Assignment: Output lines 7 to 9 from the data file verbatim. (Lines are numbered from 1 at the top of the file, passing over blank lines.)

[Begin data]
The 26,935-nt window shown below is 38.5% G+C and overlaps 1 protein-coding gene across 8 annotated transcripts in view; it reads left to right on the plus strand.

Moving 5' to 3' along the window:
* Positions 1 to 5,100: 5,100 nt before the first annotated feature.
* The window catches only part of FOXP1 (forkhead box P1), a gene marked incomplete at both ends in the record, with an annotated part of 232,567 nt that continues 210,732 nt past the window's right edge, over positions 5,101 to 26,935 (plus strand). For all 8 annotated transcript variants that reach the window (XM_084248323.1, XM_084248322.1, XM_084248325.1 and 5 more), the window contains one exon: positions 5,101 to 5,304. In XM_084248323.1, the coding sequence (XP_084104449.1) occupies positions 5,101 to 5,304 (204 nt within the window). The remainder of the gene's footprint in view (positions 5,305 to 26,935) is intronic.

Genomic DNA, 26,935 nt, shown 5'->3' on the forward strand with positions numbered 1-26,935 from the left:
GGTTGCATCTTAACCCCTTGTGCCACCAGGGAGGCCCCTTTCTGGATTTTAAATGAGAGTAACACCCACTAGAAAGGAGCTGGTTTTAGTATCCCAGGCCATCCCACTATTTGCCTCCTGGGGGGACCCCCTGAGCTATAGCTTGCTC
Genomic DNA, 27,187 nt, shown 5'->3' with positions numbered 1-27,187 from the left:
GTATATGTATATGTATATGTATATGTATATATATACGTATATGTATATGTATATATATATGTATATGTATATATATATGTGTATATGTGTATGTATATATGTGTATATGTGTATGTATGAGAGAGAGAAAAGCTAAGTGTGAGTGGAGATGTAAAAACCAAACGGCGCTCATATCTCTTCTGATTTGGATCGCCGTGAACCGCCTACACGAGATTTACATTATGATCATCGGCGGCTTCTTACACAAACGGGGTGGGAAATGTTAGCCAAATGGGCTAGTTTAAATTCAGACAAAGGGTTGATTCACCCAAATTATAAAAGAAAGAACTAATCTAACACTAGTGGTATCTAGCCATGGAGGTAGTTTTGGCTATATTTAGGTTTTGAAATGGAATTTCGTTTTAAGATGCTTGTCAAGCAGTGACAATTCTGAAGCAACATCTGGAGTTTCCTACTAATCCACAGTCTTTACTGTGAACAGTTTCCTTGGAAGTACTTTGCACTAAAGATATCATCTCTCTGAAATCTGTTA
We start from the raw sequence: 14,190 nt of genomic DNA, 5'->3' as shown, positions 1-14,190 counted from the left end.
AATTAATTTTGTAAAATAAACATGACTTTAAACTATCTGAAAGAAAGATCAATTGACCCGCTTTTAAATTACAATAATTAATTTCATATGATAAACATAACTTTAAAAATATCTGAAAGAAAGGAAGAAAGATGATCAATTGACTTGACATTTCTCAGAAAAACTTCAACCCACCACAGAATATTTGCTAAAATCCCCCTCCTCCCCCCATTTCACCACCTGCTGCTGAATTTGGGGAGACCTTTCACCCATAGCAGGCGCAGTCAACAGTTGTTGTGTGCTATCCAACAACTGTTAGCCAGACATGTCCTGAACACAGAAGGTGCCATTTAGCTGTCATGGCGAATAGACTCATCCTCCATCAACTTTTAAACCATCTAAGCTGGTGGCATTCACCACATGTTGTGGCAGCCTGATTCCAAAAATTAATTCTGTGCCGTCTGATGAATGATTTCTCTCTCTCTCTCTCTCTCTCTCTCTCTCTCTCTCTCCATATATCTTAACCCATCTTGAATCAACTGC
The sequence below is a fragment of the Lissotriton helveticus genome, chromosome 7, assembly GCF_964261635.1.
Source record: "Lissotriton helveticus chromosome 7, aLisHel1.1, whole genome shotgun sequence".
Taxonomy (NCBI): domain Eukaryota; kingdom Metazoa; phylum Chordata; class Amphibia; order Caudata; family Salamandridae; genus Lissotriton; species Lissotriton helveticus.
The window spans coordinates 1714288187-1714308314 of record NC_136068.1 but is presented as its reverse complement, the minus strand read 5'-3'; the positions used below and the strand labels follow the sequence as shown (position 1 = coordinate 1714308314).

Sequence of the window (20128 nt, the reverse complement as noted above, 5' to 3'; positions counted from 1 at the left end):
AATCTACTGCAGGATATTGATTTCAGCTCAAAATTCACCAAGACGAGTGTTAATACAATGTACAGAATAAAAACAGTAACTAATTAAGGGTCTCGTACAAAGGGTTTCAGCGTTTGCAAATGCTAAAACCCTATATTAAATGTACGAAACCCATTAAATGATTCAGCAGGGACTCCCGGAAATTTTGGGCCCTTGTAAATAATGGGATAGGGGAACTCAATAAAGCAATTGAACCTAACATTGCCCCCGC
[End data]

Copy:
Genomic DNA, 27,187 nt, shown 5'->3' with positions numbered 1-27,187 from the left:
GTATATGTATATGTATATGTATATGTATATATATACGTATATGTATATGTATATATATATGTATATGTATATATATATGTGTATATGTGTATGTATATATGTGTATATGTGTATGTATGAGAGAGAGAAAAGCTAAGTGTGAGTGGAGATGTAAAAACCAAACGGCGCTCATATCTCTTCTGATTTGGATCGCCGTGAACCGCCTACACGAGATTTACATTATGATCATCGGCGGCTTCTTACACAAACGGGGTGGGAAATGTTAGCCAAATGGGCTAGTTTAAATTCAGACAAAGGGTTGATTCACCCAAATTATAAAAGAAAGAACTAATCTAACACTAGTGGTATCTAGCCATGGAGGTAGTTTTGGCTATATTTAGGTTTTGAAATGGAATTTCGTTTTAAGATGCTTGTCAAGCAGTGACAATTCTGAAGCAACATCTGGAGTTTCCTACTAATCCACAGTCTTTACTGTGAACAGTTTCCTTGGAAGTACTTTGCACTAAAGATATCATCTCTCTGAAATCTGTTA
We start from the raw sequence: 14,190 nt of genomic DNA, 5'->3' as shown, positions 1-14,190 counted from the left end.